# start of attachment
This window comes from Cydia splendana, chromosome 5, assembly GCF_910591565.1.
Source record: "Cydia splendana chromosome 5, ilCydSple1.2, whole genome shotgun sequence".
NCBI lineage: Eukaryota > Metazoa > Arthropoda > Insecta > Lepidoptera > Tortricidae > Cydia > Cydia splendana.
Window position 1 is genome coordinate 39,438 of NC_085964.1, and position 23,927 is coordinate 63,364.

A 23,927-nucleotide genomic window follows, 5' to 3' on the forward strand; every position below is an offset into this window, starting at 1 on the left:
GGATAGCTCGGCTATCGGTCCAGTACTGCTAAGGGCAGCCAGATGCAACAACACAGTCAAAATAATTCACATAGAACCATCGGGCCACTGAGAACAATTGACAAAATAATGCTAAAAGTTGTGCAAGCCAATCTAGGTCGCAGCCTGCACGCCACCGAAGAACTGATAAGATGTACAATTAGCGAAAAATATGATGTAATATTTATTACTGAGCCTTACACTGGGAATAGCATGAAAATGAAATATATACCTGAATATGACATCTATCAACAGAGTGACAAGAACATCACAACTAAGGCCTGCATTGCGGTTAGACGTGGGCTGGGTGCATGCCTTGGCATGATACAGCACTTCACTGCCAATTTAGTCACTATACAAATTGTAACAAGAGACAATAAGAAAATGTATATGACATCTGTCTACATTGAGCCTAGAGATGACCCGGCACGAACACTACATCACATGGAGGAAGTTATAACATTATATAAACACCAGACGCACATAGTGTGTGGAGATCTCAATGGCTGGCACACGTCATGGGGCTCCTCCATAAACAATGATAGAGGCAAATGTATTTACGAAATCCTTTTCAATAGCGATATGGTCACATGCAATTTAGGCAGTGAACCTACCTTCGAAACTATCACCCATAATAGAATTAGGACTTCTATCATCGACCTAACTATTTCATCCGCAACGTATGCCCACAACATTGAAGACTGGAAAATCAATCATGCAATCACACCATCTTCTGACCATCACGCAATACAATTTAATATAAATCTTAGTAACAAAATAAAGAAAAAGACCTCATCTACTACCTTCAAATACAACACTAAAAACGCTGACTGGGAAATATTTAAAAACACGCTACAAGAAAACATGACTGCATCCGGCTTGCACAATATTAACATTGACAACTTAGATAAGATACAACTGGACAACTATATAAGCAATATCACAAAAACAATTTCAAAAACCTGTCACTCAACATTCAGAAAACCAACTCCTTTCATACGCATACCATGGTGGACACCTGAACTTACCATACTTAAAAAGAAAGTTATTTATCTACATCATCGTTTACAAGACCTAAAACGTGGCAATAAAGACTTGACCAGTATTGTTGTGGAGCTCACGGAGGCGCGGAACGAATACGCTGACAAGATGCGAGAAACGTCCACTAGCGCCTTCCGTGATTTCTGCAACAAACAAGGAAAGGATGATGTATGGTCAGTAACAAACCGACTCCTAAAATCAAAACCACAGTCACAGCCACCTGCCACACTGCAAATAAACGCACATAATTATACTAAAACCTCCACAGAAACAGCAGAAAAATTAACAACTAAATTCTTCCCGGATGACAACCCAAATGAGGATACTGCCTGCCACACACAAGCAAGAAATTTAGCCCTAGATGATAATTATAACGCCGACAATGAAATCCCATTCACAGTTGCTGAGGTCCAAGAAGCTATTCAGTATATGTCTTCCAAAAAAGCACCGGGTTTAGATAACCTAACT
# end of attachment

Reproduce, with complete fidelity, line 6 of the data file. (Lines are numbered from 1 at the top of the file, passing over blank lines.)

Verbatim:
GGATAGCTCGGCTATCGGTCCAGTACTGCTAAGGGCAGCCAGATGCAACAACACAGTCAAAATAATTCACATAGAACCATCGGGCCACTGAGAACAATTGACAAAATAATGCTAAAAGTTGTGCAAGCCAATCTAGGTCGCAGCCTGCACGCCACCGAAGAACTGATAAGATGTACAATTAGCGAAAAATATGATGTAATATTTATTACTGAGCCTTACACTGGGAATAGCATGAAAATGAAATATATACCTGAATATGACATCTATCAACAGAGTGACAAGAACATCACAACTAAGGCCTGCATTGCGGTTAGACGTGGGCTGGGTGCATGCCTTGGCATGATACAGCACTTCACTGCCAATTTAGTCACTATACAAATTGTAACAAGAGACAATAAGAAAATGTATATGACATCTGTCTACATTGAGCCTAGAGATGACCCGGCACGAACACTACATCACATGGAGGAAGTTATAACATTATATAAACACCAGACGCACATAGTGTGTGGAGATCTCAATGGCTGGCACACGTCATGGGGCTCCTCCATAAACAATGATAGAGGCAAATGTATTTACGAAATCCTTTTCAATAGCGATATGGTCACATGCAATTTAGGCAGTGAACCTACCTTCGAAACTATCACCCATAATAGAATTAGGACTTCTATCATCGACCTAACTATTTCATCCGCAACGTATGCCCACAACATTGAAGACTGGAAAATCAATCATGCAATCACACCATCTTCTGACCATCACGCAATACAATTTAATATAAATCTTAGTAACAAAATAAAGAAAAAGACCTCATCTACTACCTTCAAATACAACACTAAAAACGCTGACTGGGAAATATTTAAAAACACGCTACAAGAAAACATGACTGCATCCGGCTTGCACAATATTAACATTGACAACTTAGATAAGATACAACTGGACAACTATATAAGCAATATCACAAAAACAATTTCAAAAACCTGTCACTCAACATTCAGAAAACCAACTCCTTTCATACGCATACCATGGTGGACACCTGAACTTACCATACTTAAAAAGAAAGTTATTTATCTACATCATCGTTTACAAGACCTAAAACGTGGCAATAAAGACTTGACCAGTATTGTTGTGGAGCTCACGGAGGCGCGGAACGAATACGCTGACAAGATGCGAGAAACGTCCACTAGCGCCTTCCGTGATTTCTGCAACAAACAAGGAAAGGATGATGTATGGTCAGTAACAAACCGACTCCTAAAATCAAAACCACAGTCACAGCCACCTGCCACACTGCAAATAAACGCACATAATTATACTAAAACCTCCACAGAAACAGCAGAAAAATTAACAACTAAATTCTTCCCGGATGACAACCCAAATGAGGATACTGCCTGCCACACACAAGCAAGAAATTTAGCCCTAGATGATAATTATAACGCCGACAATGAAATCCCATTCACAGTTGCTGAGGTCCAAGAAGCTATTCAGTATATGTCTTCCAAAAAAGCACCGGGTTTAGATAACCTAACT